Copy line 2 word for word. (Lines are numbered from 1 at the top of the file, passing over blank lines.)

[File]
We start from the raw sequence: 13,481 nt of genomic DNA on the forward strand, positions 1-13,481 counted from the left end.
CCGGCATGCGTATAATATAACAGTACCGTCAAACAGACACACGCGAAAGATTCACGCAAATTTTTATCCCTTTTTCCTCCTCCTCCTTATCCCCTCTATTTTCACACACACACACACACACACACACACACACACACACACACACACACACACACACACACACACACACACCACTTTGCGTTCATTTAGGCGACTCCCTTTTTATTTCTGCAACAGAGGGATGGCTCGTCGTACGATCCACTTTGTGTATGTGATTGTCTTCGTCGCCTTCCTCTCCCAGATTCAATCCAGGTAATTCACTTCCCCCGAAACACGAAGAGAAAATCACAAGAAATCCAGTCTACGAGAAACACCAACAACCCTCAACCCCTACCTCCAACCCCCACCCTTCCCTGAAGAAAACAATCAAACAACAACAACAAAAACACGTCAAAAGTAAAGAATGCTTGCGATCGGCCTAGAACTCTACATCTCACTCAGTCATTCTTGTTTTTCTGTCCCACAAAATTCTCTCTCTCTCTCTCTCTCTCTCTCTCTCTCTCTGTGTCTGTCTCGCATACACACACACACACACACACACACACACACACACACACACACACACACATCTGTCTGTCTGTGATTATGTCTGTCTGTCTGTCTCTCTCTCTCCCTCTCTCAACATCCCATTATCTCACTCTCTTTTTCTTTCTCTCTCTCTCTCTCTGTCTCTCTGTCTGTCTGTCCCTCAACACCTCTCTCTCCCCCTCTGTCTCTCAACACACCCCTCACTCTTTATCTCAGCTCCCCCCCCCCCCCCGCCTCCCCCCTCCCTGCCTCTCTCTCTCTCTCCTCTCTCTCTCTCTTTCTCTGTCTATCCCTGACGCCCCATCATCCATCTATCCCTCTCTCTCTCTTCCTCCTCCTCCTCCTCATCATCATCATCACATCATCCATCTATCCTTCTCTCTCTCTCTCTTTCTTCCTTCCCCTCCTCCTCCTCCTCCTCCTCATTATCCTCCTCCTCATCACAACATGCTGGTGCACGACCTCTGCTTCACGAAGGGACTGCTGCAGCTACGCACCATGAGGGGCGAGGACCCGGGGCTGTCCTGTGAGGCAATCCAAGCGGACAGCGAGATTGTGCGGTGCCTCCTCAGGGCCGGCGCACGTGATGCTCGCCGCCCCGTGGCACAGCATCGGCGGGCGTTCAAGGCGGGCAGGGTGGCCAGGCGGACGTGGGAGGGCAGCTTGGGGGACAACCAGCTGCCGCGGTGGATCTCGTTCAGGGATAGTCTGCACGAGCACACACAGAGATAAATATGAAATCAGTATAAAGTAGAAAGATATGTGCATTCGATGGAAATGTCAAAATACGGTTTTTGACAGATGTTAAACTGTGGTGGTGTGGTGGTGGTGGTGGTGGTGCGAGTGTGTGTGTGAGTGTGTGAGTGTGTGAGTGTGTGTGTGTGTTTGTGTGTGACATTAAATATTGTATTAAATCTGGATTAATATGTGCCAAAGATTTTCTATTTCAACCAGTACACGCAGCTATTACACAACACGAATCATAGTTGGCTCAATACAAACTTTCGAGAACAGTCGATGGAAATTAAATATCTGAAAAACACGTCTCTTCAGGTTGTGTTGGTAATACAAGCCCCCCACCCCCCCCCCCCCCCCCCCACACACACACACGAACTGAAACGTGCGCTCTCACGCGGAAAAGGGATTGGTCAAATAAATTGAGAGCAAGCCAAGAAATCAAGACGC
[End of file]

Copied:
CCGGCATGCGTATAATATAACAGTACCGTCAAACAGACACACGCGAAAGATTCACGCAAATTTTTATCCCTTTTTCCTCCTCCTCCTTATCCCCTCTATTTTCACACACACACACACACACACACACACACACACACACACACACACACACACACACACACACACACACACCACTTTGCGTTCATTTAGGCGACTCCCTTTTTATTTCTGCAACAGAGGGATGGCTCGTCGTACGATCCACTTTGTGTATGTGATTGTCTTCGTCGCCTTCCTCTCCCAGATTCAATCCAGGTAATTCACTTCCCCCGAAACACGAAGAGAAAATCACAAGAAATCCAGTCTACGAGAAACACCAACAACCCTCAACCCCTACCTCCAACCCCCACCCTTCCCTGAAGAAAACAATCAAACAACAACAACAAAAACACGTCAAAAGTAAAGAATGCTTGCGATCGGCCTAGAACTCTACATCTCACTCAGTCATTCTTGTTTTTCTGTCCCACAAAATTCTCTCTCTCTCTCTCTCTCTCTCTCTCTCTCTCTGTGTCTGTCTCGCATACACACACACACACACACACACACACACACACACACACACACACACACATCTGTCTGTCTGTGATTATGTCTGTCTGTCTGTCTCTCTCTCTCCCTCTCTCAACATCCCATTATCTCACTCTCTTTTTCTTTCTCTCTCTCTCTCTCTGTCTCTCTGTCTGTCTGTCCCTCAACACCTCTCTCTCCCCCTCTGTCTCTCAACACACCCCTCACTCTTTATCTCAGCTCCCCCCCCCCCCCCGCCTCCCCCCTCCCTGCCTCTCTCTCTCTCTCCTCTCTCTCTCTCTTTCTCTGTCTATCCCTGACGCCCCATCATCCATCTATCCCTCTCTCTCTCTTCCTCCTCCTCCTCCTCATCATCATCATCACATCATCCATCTATCCTTCTCTCTCTCTCTCTTTCTTCCTTCCCCTCCTCCTCCTCCTCCTCCTCATTATCCTCCTCCTCATCACAACATGCTGGTGCACGACCTCTGCTTCACGAAGGGACTGCTGCAGCTACGCACCATGAGGGGCGAGGACCCGGGGCTGTCCTGTGAGGCAATCCAAGCGGACAGCGAGATTGTGCGGTGCCTCCTCAGGGCCGGCGCACGTGATGCTCGCCGCCCCGTGGCACAGCATCGGCGGGCGTTCAAGGCGGGCAGGGTGGCCAGGCGGACGTGGGAGGGCAGCTTGGGGGACAACCAGCTGCCGCGGTGGATCTCGTTCAGGGATAGTCTGCACGAGCACACACAGAGATAAATATGAAATCAGTATAAAGTAGAAAGATATGTGCATTCGATGGAAATGTCAAAATACGGTTTTTGACAGATGTTAAACTGTGGTGGTGTGGTGGTGGTGGTGGTGGTGCGAGTGTGTGTGTGAGTGTGTGAGTGTGTGAGTGTGTGTGTGTGTTTGTGTGTGACATTAAATATTGTATTAAATCTGGATTAATATGTGCCAAAGATTTTCTATTTCAACCAGTACACGCAGCTATTACACAACACGAATCATAGTTGGCTCAATACAAACTTTCGAGAACAGTCGATGGAAATTAAATATCTGAAAAACACGTCTCTTCAGGTTGTGTTGGTAATACAAGCCCCCCACCCCCCCCCCCCCCCCCCCACACACACACACGAACTGAAACGTGCGCTCTCACGCGGAAAAGGGATTGGTCAAATAAATTGAGAGCAAGCCAAGAAATCAAGACGC